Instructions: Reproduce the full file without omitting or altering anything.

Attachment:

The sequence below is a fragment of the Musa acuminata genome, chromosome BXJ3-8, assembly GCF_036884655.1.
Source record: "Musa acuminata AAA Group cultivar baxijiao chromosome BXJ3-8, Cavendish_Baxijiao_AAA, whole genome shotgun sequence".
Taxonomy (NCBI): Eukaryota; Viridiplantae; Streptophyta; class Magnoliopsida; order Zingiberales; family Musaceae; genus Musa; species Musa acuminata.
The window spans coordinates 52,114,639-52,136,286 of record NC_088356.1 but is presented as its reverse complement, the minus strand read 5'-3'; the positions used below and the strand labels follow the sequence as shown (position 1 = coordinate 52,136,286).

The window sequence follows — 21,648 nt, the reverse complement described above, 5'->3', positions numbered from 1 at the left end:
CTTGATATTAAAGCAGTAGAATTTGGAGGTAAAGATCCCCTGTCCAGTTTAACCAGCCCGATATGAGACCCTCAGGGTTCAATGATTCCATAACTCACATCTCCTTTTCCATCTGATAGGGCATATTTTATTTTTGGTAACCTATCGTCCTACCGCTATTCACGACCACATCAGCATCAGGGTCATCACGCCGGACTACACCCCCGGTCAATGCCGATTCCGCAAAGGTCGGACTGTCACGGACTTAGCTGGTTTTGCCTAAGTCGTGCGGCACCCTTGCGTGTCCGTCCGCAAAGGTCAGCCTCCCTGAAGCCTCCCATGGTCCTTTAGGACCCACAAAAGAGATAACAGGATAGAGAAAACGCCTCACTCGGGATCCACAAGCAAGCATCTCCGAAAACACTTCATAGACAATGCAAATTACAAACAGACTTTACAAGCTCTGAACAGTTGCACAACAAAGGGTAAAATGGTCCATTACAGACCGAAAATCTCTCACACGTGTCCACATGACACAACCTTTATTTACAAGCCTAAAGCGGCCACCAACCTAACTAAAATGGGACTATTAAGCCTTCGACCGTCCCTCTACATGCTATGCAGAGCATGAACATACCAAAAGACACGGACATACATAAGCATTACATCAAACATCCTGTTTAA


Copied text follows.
The sequence below is a fragment of the Musa acuminata genome, chromosome BXJ3-8, assembly GCF_036884655.1.
Source record: "Musa acuminata AAA Group cultivar baxijiao chromosome BXJ3-8, Cavendish_Baxijiao_AAA, whole genome shotgun sequence".
Taxonomy (NCBI): Eukaryota; Viridiplantae; Streptophyta; class Magnoliopsida; order Zingiberales; family Musaceae; genus Musa; species Musa acuminata.
The window spans coordinates 52,114,639-52,136,286 of record NC_088356.1 but is presented as its reverse complement, the minus strand read 5'-3'; the positions used below and the strand labels follow the sequence as shown (position 1 = coordinate 52,136,286).

The window sequence follows — 21,648 nt, the reverse complement described above, 5'->3', positions numbered from 1 at the left end:
CTTGATATTAAAGCAGTAGAATTTGGAGGTAAAGATCCCCTGTCCAGTTTAACCAGCCCGATATGAGACCCTCAGGGTTCAATGATTCCATAACTCACATCTCCTTTTCCATCTGATAGGGCATATTTTATTTTTGGTAACCTATCGTCCTACCGCTATTCACGACCACATCAGCATCAGGGTCATCACGCCGGACTACACCCCCGGTCAATGCCGATTCCGCAAAGGTCGGACTGTCACGGACTTAGCTGGTTTTGCCTAAGTCGTGCGGCACCCTTGCGTGTCCGTCCGCAAAGGTCAGCCTCCCTGAAGCCTCCCATGGTCCTTTAGGACCCACAAAAGAGATAACAGGATAGAGAAAACGCCTCACTCGGGATCCACAAGCAAGCATCTCCGAAAACACTTCATAGACAATGCAAATTACAAACAGACTTTACAAGCTCTGAACAGTTGCACAACAAAGGGTAAAATGGTCCATTACAGACCGAAAATCTCTCACACGTGTCCACATGACACAACCTTTATTTACAAGCCTAAAGCGGCCACCAACCTAACTAAAATGGGACTATTAAGCCTTCGACCGTCCCTCTACATGCTATGCAGAGCATGAACATACCAAAAGACACGGACATACATAAGCATTACATCAAACATCCTGTTTAA